“I wrote this book because, as a reviewer of other books on virology, I felt that there was a gap in books at this level focusing across the molecular and cellular scale,” says Dr. Lostroh. As to why she thinks the book is a success, Dr. Lostroh says that she worked hard to write the book in a very readable style and to include diagrams targeted to reach today’s students. “I tried to convey how virologists know things instead of just what they know,” she says.

Her next project? Dr. Lostroh has just agreed to write “The Pocket Guide to SARS-CoV-2.” Expected to be released this fall, the goal of this book is to convey basic information to a college-educated audience with citations for more experienced readers.

#NSFSTORIES: GREGORY BOWMAN’S INITIATIVE TO UNDERSTAND COVID-19

One outcome of a CAREER award and supplement made to Dr. Gregory Bowman by the Division of Molecular and Cellular Biosciences was an enhanced computing infrastructure developed to better understand protein dynamics. The increased capabilities provided the technology needed to direct Bowman’s attention to COVID-19-related research questions. Bowman is addressing these questions via the Folding@home initiative, which has garnered the support of over 4.5 million citizen scientists. Read more about Bowman’s story on NSF’s beta website here.

MCB WELCOMES ANTHONY GARZA AND MARIAM TAHIR, BIDS FAREWELL TO VALERIE MAIZEL

Anthony GarzaAnthony served as an expert in the Genetic Mechanisms cluster, joining the Division of Molecular and Cellular Biosciences (MCB) in 2013. He is now a permanent program director in the Systems and Synthetic Biology cluster.

Head shot of Dr. Anthony Garza, program  director in the Systems and Synthetic Biology cluster.

What is your educational background?
I received a Ph.D. in microbiology from Texas A&M University, although my primary training was in molecular biology. I was a postdoctoral fellow at the University of California, Davis, and Stanford University. While in Dale Kaiser’s laboratory at Stanford, I studied the gene regulatory networks associated with bacterial biofilm formation. As an independent researcher, I continued studying bacterial gene regulatory networks using systems-level approaches and started new projects on bacterial natural products (secondary metabolites).

What attracted you to work for NSF?
I have been working in MCB for seven years as an expert. What originally attracted me to NSF was the recommendation of my Syracuse University colleague, who had just completed a two-year rotation with MCB. Since starting in MCB, I have been a program director in the Genetic Mechanisms cluster and the Systems and Synthetic Biology cluster. I enjoyed learning about a variety of research areas, funding exciting science, interacting with the research community and interacting with my colleagues in MCB. I would say that all these things attracted me to the permanent program director position in Systems and Synthetic Biology.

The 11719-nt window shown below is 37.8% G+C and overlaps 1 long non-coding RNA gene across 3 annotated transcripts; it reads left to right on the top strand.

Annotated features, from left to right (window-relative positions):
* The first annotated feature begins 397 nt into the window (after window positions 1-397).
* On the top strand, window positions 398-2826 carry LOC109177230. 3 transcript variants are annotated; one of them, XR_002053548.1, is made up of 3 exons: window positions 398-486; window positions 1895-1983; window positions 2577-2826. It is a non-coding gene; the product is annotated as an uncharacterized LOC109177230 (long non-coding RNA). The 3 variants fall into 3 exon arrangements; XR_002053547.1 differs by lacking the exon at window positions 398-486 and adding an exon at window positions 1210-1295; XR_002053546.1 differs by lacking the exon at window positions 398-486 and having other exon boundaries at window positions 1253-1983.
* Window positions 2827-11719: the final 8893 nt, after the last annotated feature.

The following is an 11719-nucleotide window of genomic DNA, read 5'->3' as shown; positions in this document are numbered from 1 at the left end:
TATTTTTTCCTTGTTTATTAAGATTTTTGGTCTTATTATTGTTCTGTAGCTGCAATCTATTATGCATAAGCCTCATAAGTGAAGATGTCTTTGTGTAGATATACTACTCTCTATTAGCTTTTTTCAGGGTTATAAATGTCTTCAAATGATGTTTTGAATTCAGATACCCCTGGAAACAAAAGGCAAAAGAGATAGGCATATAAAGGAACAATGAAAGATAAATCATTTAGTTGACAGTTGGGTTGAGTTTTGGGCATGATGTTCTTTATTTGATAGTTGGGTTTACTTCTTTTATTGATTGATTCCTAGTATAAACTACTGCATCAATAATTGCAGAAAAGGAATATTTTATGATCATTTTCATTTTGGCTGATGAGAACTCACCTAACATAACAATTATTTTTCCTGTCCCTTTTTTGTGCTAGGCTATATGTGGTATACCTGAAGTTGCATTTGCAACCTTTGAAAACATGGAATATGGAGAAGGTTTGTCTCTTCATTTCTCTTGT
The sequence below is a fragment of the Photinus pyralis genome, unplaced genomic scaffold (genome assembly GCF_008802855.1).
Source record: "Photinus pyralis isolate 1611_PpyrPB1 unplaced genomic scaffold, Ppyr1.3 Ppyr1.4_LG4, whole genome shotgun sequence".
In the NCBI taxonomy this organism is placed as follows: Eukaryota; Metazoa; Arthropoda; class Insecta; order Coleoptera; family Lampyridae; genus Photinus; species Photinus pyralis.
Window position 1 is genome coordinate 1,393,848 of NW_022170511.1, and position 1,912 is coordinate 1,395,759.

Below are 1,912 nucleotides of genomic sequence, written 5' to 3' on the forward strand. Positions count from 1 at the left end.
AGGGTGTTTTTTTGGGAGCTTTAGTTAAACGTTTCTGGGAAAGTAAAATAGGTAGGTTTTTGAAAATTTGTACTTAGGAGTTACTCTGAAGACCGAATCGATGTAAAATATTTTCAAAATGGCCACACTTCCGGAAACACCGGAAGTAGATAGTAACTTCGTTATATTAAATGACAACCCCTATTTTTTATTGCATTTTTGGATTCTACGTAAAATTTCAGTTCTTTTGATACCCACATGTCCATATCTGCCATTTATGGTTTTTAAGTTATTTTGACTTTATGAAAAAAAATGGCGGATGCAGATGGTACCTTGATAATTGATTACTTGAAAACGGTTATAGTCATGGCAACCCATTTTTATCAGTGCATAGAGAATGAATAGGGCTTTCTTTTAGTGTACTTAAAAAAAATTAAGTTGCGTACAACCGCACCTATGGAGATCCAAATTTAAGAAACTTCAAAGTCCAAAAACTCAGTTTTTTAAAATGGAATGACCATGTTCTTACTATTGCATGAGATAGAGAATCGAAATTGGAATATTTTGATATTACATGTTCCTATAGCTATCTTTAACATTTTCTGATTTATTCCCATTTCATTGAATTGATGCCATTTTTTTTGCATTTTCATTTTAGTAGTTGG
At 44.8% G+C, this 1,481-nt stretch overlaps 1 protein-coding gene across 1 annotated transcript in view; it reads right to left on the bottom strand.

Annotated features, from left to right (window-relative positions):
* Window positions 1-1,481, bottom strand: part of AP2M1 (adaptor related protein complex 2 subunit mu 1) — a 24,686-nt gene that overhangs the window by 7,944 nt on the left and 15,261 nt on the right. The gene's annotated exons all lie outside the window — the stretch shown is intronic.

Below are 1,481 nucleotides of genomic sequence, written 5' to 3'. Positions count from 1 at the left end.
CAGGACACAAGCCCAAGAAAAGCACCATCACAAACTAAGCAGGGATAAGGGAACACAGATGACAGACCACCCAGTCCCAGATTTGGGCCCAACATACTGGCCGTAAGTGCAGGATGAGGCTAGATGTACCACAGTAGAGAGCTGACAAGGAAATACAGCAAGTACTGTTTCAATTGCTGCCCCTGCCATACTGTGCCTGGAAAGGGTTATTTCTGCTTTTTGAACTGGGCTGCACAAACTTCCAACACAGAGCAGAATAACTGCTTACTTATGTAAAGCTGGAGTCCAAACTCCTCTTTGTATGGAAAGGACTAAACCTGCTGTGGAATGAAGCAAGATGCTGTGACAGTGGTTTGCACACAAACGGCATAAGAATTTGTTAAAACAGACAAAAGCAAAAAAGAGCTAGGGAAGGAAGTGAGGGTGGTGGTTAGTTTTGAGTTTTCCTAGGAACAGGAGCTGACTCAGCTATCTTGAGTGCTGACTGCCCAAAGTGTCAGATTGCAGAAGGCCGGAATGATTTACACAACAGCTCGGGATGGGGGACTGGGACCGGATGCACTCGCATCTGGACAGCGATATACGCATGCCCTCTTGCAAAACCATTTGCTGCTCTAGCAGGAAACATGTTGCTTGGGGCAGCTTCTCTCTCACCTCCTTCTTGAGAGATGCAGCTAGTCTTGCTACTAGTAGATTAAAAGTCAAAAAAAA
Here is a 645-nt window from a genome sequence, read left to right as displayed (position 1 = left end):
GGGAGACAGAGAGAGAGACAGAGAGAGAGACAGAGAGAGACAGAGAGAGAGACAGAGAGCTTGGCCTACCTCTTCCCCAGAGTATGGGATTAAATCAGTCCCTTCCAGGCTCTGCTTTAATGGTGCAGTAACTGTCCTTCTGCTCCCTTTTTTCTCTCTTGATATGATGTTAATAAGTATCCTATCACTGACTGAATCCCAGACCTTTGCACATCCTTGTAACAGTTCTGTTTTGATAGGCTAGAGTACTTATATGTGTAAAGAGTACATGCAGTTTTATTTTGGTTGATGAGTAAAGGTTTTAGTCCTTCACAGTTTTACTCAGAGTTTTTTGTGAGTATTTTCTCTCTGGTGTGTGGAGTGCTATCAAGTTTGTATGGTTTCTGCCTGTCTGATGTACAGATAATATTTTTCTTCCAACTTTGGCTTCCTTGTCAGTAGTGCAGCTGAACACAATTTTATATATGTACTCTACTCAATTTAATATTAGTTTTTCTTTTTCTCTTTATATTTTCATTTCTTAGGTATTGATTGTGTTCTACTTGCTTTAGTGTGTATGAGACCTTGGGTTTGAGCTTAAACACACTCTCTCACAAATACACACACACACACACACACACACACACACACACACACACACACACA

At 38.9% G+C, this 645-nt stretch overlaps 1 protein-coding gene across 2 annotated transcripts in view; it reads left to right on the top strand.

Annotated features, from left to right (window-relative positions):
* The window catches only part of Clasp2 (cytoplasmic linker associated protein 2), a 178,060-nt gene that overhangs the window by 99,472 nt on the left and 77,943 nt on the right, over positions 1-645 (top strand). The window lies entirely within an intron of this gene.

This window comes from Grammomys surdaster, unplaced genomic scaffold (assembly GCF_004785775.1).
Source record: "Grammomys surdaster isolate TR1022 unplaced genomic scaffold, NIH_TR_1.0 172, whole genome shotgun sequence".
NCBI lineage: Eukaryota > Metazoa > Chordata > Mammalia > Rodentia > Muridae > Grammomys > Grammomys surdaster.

When friends or colleagues find out that you work at NSF, what do they say or ask?
For the most part, my colleagues ask about the funding process at NSF and whether they should contact a program director. Of course, the answer to this question is always yes.

How has your relocation to the area gone?
I haven’t relocated because of the COVID-19 pandemic, but I’m looking forward to it. 


Mariam TahirMariam joined MCB as a program assistant in March.

Head shot of Mariam Tahir, who recently joined the Division of Molecular and Cellular Biosciences as program assistant.

What were you doing before you came to NSF?
Rica for two years as a Community Economic Development volunteer. Some of my projects included working in the local high school giving STEAM (science, technology, engineering, arts, mathematics) courses to an empowerment group for girls, and running workshops in art and creative critical thinking painting murals for community service after school (which was a blast!). I also worked at the local bean factory training my host sister in bookkeeping, taught several English classes, and started a bird-watching club in the area. I miss my beautiful community and its people. Pura Vida!

Since I’ve returned to the US, I worked part time at Junior Achievement, teaching financial literacy and professional development to elementary school and high school students.

What has surprised you most about working at the NSF?